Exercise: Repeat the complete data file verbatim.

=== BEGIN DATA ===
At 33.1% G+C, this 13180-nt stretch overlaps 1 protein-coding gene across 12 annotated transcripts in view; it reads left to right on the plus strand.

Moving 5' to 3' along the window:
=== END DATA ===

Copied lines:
At 33.1% G+C, this 13180-nt stretch overlaps 1 protein-coding gene across 12 annotated transcripts in view; it reads left to right on the plus strand.

Moving 5' to 3' along the window: